A pre-purchase car inspection is an important step when buying a used car. It involves taking the vehicle you’re interested in purchasing to — ideally — a trusted mechanic for an inspection to determine what, if any, issues the vehicle has that you may not have discovered in your walkaround or test drive.
Photos, in-person walkarounds and test drives can only reveal so much information about a vehicle. So if you’re not a mechanic or an expert in a particular vehicle, a second opinion from an expert, trusted mechanic can be invaluable when it comes to negotiating a fair price or avoiding buying a used car with hidden issues.
Depending on where the car is located or the particular car you’re investigating, it may not be possible to use your preferred mechanic. In that case, online research can help you turn to a nearby expert or locate a mobile inspector who can come to the car.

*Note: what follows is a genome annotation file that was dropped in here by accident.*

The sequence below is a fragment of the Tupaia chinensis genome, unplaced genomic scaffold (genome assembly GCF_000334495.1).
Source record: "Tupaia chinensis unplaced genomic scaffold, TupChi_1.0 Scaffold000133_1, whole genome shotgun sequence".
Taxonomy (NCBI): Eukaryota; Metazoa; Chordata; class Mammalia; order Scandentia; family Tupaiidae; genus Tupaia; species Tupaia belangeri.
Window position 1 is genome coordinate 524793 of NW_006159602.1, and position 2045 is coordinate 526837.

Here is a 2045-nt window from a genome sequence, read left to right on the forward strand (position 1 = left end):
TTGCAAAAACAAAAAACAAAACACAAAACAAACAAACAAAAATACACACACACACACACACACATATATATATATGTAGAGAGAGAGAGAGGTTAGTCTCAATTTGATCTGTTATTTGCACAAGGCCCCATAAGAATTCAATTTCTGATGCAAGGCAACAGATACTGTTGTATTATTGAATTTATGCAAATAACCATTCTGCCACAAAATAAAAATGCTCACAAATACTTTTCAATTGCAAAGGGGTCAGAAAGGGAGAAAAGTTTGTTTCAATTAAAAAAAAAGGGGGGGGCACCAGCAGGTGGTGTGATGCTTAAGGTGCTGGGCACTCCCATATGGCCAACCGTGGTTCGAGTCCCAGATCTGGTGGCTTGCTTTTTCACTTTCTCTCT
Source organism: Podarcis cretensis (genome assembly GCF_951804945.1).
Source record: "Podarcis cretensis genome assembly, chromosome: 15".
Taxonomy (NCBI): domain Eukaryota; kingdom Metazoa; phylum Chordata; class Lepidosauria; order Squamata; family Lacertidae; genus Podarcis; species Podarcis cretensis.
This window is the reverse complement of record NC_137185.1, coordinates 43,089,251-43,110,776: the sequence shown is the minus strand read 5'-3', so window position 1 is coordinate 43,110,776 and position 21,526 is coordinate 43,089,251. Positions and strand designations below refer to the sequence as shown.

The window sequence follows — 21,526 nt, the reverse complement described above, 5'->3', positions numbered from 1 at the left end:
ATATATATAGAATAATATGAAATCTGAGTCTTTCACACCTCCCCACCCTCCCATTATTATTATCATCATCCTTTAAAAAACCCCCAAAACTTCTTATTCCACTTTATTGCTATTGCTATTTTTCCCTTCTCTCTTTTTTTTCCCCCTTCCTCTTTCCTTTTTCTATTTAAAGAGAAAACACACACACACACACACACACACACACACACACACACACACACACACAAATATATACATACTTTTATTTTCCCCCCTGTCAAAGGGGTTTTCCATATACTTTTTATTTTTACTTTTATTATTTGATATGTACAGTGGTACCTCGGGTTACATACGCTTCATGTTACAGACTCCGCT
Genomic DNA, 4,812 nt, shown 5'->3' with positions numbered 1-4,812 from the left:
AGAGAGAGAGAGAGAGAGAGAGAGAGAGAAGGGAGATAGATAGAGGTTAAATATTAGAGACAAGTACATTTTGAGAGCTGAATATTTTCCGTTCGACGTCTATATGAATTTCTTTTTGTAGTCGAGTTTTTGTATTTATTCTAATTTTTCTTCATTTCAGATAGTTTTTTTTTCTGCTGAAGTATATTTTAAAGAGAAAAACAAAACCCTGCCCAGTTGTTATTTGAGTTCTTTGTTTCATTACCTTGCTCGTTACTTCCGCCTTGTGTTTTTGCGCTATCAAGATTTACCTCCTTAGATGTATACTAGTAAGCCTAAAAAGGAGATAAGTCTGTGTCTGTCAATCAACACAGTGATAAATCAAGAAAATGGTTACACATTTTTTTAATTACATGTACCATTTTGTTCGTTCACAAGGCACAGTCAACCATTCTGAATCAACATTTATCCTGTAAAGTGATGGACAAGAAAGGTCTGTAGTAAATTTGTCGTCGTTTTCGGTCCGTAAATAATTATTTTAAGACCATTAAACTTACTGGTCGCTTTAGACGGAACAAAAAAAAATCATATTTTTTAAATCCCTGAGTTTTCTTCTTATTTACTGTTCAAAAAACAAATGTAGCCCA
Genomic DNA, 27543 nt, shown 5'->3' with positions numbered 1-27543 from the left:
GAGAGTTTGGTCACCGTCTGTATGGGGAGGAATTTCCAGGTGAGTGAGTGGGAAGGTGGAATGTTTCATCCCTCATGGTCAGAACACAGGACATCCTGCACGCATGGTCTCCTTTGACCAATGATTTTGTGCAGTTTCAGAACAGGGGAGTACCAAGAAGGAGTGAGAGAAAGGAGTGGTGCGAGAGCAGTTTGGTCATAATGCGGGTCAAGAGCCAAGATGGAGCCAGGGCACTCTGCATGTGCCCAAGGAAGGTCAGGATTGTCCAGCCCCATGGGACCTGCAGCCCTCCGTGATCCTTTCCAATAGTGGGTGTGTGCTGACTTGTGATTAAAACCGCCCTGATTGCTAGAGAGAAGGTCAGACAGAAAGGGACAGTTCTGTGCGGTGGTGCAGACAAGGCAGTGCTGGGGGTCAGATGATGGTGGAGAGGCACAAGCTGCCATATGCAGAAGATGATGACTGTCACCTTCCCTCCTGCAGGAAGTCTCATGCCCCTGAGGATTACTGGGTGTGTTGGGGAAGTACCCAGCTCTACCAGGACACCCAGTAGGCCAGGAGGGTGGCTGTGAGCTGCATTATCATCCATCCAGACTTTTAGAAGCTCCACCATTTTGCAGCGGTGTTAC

Expect to pay around $100 for these services; that’s the estimate of the Federal Trade Commission, while Repair Pal pegs the estimated average pre-purchase inspection cost at $136-$173. And if you’re involving a specialist in a particularly unique or rare vehicle, expect to pay even more. That may seem daunting, but it could save you thousands in future repairs or lower the price to a point where fixing any issues isn’t financially burdensome.
Also remember that if the seller seems resistant or refuses to agree to a pre-purchase inspection, it may be time to find a different vehicle for sale. It’s also important, whenever possible, to find an independent inspector, not one associated with the private seller or dealership selling the vehicle, to ensure that the inspection is honest and aboveboard.